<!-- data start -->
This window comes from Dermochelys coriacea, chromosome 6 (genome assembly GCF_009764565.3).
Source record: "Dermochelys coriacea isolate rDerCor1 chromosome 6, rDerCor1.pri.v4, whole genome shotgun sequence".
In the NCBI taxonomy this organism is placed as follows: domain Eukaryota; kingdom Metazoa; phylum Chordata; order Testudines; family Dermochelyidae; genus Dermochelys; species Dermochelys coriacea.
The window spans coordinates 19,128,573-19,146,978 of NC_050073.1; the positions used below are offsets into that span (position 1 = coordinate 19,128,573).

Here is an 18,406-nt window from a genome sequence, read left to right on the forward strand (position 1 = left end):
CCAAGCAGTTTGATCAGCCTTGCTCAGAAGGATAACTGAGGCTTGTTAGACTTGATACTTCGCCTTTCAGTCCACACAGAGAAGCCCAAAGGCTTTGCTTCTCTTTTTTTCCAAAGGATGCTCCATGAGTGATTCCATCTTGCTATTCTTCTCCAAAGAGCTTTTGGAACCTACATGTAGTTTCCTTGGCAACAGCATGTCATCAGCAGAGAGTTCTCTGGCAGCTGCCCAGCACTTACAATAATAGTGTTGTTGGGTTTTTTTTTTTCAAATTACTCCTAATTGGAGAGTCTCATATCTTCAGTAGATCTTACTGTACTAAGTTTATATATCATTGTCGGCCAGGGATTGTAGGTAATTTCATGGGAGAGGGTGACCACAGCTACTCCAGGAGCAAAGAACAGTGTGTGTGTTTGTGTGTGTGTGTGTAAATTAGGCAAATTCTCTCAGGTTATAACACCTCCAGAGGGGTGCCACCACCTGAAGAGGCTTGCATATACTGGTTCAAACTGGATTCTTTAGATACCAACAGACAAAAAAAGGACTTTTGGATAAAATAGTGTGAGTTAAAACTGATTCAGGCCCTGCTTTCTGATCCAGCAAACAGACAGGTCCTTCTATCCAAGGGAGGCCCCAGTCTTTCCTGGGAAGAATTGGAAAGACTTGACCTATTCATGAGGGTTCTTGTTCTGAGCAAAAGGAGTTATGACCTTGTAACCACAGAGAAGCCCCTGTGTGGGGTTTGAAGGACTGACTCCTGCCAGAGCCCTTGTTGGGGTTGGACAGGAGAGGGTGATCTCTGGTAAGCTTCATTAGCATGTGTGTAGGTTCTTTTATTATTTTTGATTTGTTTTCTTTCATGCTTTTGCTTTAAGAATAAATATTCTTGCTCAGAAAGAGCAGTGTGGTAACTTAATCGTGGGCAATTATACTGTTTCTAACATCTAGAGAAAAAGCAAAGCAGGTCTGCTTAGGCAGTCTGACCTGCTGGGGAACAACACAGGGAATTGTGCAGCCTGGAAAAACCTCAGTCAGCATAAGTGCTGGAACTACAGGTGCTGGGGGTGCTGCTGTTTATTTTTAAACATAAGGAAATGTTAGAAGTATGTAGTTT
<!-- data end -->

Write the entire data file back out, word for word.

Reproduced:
This window comes from Dermochelys coriacea, chromosome 6 (genome assembly GCF_009764565.3).
Source record: "Dermochelys coriacea isolate rDerCor1 chromosome 6, rDerCor1.pri.v4, whole genome shotgun sequence".
In the NCBI taxonomy this organism is placed as follows: domain Eukaryota; kingdom Metazoa; phylum Chordata; order Testudines; family Dermochelyidae; genus Dermochelys; species Dermochelys coriacea.
The window spans coordinates 19,128,573-19,146,978 of NC_050073.1; the positions used below are offsets into that span (position 1 = coordinate 19,128,573).

Here is an 18,406-nt window from a genome sequence, read left to right on the forward strand (position 1 = left end):
CCAAGCAGTTTGATCAGCCTTGCTCAGAAGGATAACTGAGGCTTGTTAGACTTGATACTTCGCCTTTCAGTCCACACAGAGAAGCCCAAAGGCTTTGCTTCTCTTTTTTTCCAAAGGATGCTCCATGAGTGATTCCATCTTGCTATTCTTCTCCAAAGAGCTTTTGGAACCTACATGTAGTTTCCTTGGCAACAGCATGTCATCAGCAGAGAGTTCTCTGGCAGCTGCCCAGCACTTACAATAATAGTGTTGTTGGGTTTTTTTTTTTCAAATTACTCCTAATTGGAGAGTCTCATATCTTCAGTAGATCTTACTGTACTAAGTTTATATATCATTGTCGGCCAGGGATTGTAGGTAATTTCATGGGAGAGGGTGACCACAGCTACTCCAGGAGCAAAGAACAGTGTGTGTGTTTGTGTGTGTGTGTGTAAATTAGGCAAATTCTCTCAGGTTATAACACCTCCAGAGGGGTGCCACCACCTGAAGAGGCTTGCATATACTGGTTCAAACTGGATTCTTTAGATACCAACAGACAAAAAAAGGACTTTTGGATAAAATAGTGTGAGTTAAAACTGATTCAGGCCCTGCTTTCTGATCCAGCAAACAGACAGGTCCTTCTATCCAAGGGAGGCCCCAGTCTTTCCTGGGAAGAATTGGAAAGACTTGACCTATTCATGAGGGTTCTTGTTCTGAGCAAAAGGAGTTATGACCTTGTAACCACAGAGAAGCCCCTGTGTGGGGTTTGAAGGACTGACTCCTGCCAGAGCCCTTGTTGGGGTTGGACAGGAGAGGGTGATCTCTGGTAAGCTTCATTAGCATGTGTGTAGGTTCTTTTATTATTTTTGATTTGTTTTCTTTCATGCTTTTGCTTTAAGAATAAATATTCTTGCTCAGAAAGAGCAGTGTGGTAACTTAATCGTGGGCAATTATACTGTTTCTAACATCTAGAGAAAAAGCAAAGCAGGTCTGCTTAGGCAGTCTGACCTGCTGGGGAACAACACAGGGAATTGTGCAGCCTGGAAAAACCTCAGTCAGCATAAGTGCTGGAACTACAGGTGCTGGGGGTGCTGCTGTTTATTTTTAAACATAAGGAAATGTTAGAAGTATGTAGTTT